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Constantine Cannon Partner Gordon Schnell Published in Star Tribune on the Importance of National Whistleblower Appreciation Day

Posted  August 1, 2022
By Gordon Schnell

Last Saturday, July 30, 2022 was National Whistleblower Appreciation Day.  While there was not a lot of media attention on the event, the Star Tribune published a commentary by Constantine Cannon Whistleblower Partner Gordon Schnell on why the Day is so important and deserves so much more attention than it ever receives.

As Schnell writes, the Day is not “just another made-up holiday to celebrate the peculiar passions or pastimes of a particularly fervent few,” like National Doughnut Day or National Smiling Day, or the many other “national days” promoting a favorite food or activity.  Instead, it is a special day to honor whistleblowers and the critical role they play in safeguarding our health and well-being.

Driven by Senators Chuck Grassley (R-IA) and Ron Wyden (D-OR) and their bipartisan Senate Whistleblower Protection Caucus, National Whistleblower Appreciation Day was first introduced by Senate resolution in 2013.  The Senate has unanimously passed the same resolution every year since.

As Schnell explains, July 30 is the celebrated day because on this day in 1778, the Continental Congress passed the country’s first whistleblower law.  It followed the jailing of two American sailors who reportedly blew the whistle on their commander for torturing British soldiers.  The newly formed government wanted to show its clear support for speaking truth to power by making it the duty of all persons in the service of the United States . . . to give the earliest information to Congress or other proper authority of any misconduct . . . committed by any officers or persons in the service of these states.”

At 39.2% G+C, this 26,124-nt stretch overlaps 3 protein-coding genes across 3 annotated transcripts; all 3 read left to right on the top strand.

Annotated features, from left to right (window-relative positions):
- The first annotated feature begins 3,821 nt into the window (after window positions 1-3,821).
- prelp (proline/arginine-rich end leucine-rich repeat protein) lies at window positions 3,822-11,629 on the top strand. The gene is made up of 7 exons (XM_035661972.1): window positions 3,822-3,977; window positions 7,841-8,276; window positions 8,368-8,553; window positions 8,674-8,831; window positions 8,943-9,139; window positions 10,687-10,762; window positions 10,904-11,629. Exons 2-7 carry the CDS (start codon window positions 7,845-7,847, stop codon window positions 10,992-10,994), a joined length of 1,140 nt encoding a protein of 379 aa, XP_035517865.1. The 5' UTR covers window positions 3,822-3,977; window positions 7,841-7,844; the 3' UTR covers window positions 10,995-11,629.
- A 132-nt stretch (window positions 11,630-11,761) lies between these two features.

According to Schnell, two and half centuries have past, and whistleblowers face the same competing dynamic.  On the one hand, there remains strong Congressional support for whistleblowers and an ever-expanding bevy of legislation to protect and reward them.  This includes the False Claims Act, the Dodd-Frank Act, freshly minted programs for whistleblowers reporting on auto safety issues, money laundering, and foreign corruption, and more programs just around the corner.

On the other hand, Schnell writes, despite this strong Congressional backing, whistleblowers remain the target of significant scorn and retaliation, much of it extending to mainstream America too.  As a striking example, Schnell points to how Merriam-Webster and Thesaurus.com portray whistleblowers.  The vast majority of synonyms they use to represent whistleblowers to their tens of millions of monthly visitors are deeply derogatory: Betrayer, Bigmouth, Fink, Rat, Sleazemonger, Snitch, Squealer, Stoolie, Tattletale, Troublemaker, just to name a few.

Schnell’s ultimate point is that no matter how much legislation Congress puts forth supporting whistleblowers, “until we truly welcome them and their noble quests with open arms and understanding, their persecution and mistreatment will continue, scaring off others from stepping forward in the face of fraud or injustice.”

Schnell concludes with a call for a more prominent recognition of the critical role of whistleblowers.  One adopted by all of Congress, hailed by the private sector, and embraced by the rest of us, “in gratitude to these front-line fraud fighters for their sacrifice and service.”  In the meantime, Schnell asks “if you have not already done so, thank a whistleblower for a job well done.”

To read the full commentary in Star Tribune, click here.

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